I ran across this video on Facebook Friday night. Around 11:30. I had just posted a status update about finally clearing out my inbox…managed to answer and reply to all of my email, file what needed filing and finally delete some things that were just taking up space. I’m down to two remaining emails, y’all. I feel liberated.
I was headed to bed, but I got sidetracked looking at one of my college roommates recent wedding photos. Don’t you love how Facebook allows us to see glimpses into people’s lives when we can’t be near the people we love? Anyway…as with any social media site, I somehow started jumping around from profile to profile; reading
stalking and looking at photos, when a video caught my eye. I don’t do YouTube videos too terribly often, but this one got my attention. I’ve placed it below. Take a second to watch (it’s 3:00-ish minutes…I’m sure you can spare it and it’s worth it).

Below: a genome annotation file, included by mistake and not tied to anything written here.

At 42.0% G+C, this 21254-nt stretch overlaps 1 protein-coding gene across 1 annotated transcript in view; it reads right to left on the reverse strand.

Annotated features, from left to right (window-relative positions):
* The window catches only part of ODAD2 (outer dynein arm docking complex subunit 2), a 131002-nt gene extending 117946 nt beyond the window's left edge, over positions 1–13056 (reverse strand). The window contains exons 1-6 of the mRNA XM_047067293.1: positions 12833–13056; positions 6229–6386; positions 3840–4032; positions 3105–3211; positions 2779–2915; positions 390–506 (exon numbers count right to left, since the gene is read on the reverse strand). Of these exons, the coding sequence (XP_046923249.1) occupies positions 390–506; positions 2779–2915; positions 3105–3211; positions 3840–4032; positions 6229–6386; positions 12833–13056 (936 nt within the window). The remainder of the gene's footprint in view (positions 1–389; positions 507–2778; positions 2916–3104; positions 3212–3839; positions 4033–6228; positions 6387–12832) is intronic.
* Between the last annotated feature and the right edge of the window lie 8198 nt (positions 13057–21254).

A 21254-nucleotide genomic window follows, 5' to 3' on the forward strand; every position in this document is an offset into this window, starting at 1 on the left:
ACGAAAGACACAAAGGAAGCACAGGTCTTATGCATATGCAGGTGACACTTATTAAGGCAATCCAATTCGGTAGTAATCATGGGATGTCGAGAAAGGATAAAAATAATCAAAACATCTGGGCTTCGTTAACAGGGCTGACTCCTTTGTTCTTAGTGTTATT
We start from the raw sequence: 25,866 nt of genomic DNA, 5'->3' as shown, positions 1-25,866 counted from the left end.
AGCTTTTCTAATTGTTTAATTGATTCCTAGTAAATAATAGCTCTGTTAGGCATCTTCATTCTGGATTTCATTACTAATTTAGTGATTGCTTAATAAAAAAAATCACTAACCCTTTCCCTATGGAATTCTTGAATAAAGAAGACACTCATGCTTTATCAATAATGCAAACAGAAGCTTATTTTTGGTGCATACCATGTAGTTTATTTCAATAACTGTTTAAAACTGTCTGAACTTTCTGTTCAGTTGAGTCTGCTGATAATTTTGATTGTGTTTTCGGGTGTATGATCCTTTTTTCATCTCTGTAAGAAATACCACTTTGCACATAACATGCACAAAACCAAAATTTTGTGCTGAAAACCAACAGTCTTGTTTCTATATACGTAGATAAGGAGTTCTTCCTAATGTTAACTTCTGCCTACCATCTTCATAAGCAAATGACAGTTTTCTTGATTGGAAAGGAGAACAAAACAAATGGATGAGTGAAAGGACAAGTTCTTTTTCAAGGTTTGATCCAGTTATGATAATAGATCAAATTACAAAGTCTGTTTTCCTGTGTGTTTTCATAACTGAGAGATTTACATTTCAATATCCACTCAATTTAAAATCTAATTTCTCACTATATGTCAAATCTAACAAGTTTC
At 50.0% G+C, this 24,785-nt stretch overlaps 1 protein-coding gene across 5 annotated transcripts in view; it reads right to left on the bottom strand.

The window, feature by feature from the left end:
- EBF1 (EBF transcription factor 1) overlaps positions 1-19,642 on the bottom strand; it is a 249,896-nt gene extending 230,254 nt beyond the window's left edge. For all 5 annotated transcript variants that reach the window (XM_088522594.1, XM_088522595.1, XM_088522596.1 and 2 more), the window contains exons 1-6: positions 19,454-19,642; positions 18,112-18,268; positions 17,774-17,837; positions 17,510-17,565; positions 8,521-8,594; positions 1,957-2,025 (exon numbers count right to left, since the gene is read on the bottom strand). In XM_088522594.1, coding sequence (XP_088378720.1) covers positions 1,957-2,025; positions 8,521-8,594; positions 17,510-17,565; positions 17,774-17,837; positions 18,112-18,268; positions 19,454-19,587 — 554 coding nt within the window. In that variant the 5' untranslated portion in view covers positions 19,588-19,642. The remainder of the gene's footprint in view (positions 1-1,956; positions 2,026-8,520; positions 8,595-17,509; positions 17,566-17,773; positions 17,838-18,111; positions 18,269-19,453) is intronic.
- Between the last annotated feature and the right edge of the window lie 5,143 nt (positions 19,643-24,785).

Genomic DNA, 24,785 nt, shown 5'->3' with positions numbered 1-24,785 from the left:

Josh and I have talked about this very thing time and time again in our lives. This is a topic that gets me fired up and ready to start shouting. If I’d been in the room when someone started talking about this, I’d have been one of those women shouting hearty “Amens” and “Praise Jesus!”
I’ve been part of places where the moment you let your weakness show…admit to your shortcomings…let on that you aren’t perfect like Christian’s are “supposed” to be…everything changes. I’ve been on the receiving end of those judgmental stares. On the other side of the room when the whispers start. Been the brunt of an indirect but oh-so-obvious Facebook status.
And it’s wrong.
If you don’t know my story, let me give you a quick rundown: